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Reda Troupe: Once a Gambler, Always a Backbone

Winter 2014 | ArteZine

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Reda Troupe: Once a Gambler, Always a Backbone

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The Reda Troupe is an iconic Egyptian dance company that survived six decades of Egyptian political history, and Egyptian dance history. The company produced work that raised questions on contemporaneity and tradition, as well as on what are the references of Arab and Egyptian modernism in dance and performance, and how institutions of dance came to be created in the 1980’s at the birth of the second institutionalized movement of dance in Egypt. One can also look at the company as a signifier of sociopolitical changes and ruptures within the governance system or the regime, with the rise and fall of the company’s fame and resources, in relation to how close or far it was aligned/ allied with a political ideology, regime or a particular sociopolitical change. On stage, Reda Troupe chronicled the rise and pride of Modern Egypt. Off stage, they revealed secrets of Reda’s life chronicled the Egyptian state demise.

Choreographer Mahmoud Reda and first dancer Farida Fahmy, the Reda Troupe

The birth of Reda Troupe was a welcome adventure. As entrepreneurs, Reda Troupe members pooled their personal funds, gathered their courage to defy gender and class moulded roles, and with a small budget, presented their first performance in 1959. This was happening at time when Egypt was just shifting from monarchy to a republic. The Reda brothers crafted dance and sold entertainment and culture unfettered by the context of war before or after their birth. Drawing on makeshift theaters, performances in public venues or private facilities the troupe started a dance revolution. Just ten years prior, people like the Reda entrepreneurs were the backbone of Egyptian cultural economy, they created cinema, fashion, music and literature. Such entrepreneurs went as far as setting up banks and economic ventures too. Be it Marie Quinie or Assya, families like the Sednaoui family or the Nahhas, the socio-cultural entrepreneurs came from alternative and socially complex backgrounds. They were classy and ragged innovators, bold gamblers, the politically incorrect, and the socially inappropriate. The complexity of the social fabric, as well as of the political history of Egypt and its cosmopolitan cities was represented in its wild cultural and artistic production circles.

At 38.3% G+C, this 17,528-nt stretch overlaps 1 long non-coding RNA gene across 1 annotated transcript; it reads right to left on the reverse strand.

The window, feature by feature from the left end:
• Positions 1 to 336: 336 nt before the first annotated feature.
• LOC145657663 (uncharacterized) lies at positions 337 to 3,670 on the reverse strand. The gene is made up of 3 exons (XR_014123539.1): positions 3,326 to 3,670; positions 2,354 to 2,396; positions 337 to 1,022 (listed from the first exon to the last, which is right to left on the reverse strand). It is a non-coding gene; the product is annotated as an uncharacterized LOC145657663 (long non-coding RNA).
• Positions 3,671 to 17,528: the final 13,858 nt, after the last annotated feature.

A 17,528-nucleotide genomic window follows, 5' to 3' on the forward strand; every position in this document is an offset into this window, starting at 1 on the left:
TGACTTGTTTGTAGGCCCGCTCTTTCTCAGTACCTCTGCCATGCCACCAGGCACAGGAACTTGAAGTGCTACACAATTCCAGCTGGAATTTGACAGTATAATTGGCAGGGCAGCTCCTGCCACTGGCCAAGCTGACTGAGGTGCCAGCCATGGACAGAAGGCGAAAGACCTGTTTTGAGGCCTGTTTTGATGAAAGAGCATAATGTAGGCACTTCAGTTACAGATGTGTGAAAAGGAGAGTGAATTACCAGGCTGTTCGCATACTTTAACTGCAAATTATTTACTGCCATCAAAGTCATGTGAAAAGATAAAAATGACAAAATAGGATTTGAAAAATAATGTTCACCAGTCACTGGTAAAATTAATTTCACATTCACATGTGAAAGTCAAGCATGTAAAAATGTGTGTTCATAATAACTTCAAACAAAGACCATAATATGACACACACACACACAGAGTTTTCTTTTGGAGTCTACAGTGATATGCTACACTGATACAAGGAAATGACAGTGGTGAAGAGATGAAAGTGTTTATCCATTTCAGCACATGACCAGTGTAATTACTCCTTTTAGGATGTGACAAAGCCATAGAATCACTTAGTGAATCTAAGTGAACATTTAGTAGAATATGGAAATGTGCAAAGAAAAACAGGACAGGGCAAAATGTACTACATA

In 1961 the troupe was placed under the auspices of the Ministry of Culture within the framework of the nationalization and institutionalization of cultural edifices and initiatives in Egypt under the Nasserist regime. By the mid-1970s it boasted one hundred and fifty members including dancers, musicians and costume and stage technicians. Very soon, Reda would no longer be able to ‘freestyle’, in order to keep the resources that allowed them to increase and improve performances.. Many had even become government employees by that time, and they voiced the scripted cultural projects of the government, through performances like, Qatr El-Thawra (The Revolution’s Train), and El Sad El Ali (the High Dam). From choreography to propagandist work, the Reda Troupe was trapped in the new ‘Cultural Scene’ that Nasser crafted: the artist must become a government employer to work. Everything that is cultural is owned by the State and run by the State. Anything that resided outside of the State’s institutions could not exist. The company had but one choice if it wanted to survive, to perform the New Egypt; that Egypt of the 1952 military coup. Reda Troupe was lucky to be adopted early on by Egyptian government when the company’s artistic interests coincided with the political-cultural project of the regime being created. At that time the State had a sociocultural vision and it gave Reda Troupe access to large-scale resources and platforms to influence Egyptian society through uncontroversial performances like Rannet El-Kholkhal (The Anklet’s Tinkle) and Ali Baba Wal Arbe’een Harami (Ali Baba and the Forty Thieves). These were performances dealing with narratives from traditional story telling to children tales, enmeshed with the oral history of the Egyptian people. Such usage of this ‘traditional’ material while creating contemporary performances for the stage, allowed the choreographer to access and communicate with many social strata in the Egyptian population. The state instrumentalized the company for that particular purpose, perhaps. What was a group of risk-taking socio-cultural entrepreneurs became then renowned choreographers and artists, running a very busy schedule, touring all cities in Egypt, and major cultural capitals of the Arabic speaking region.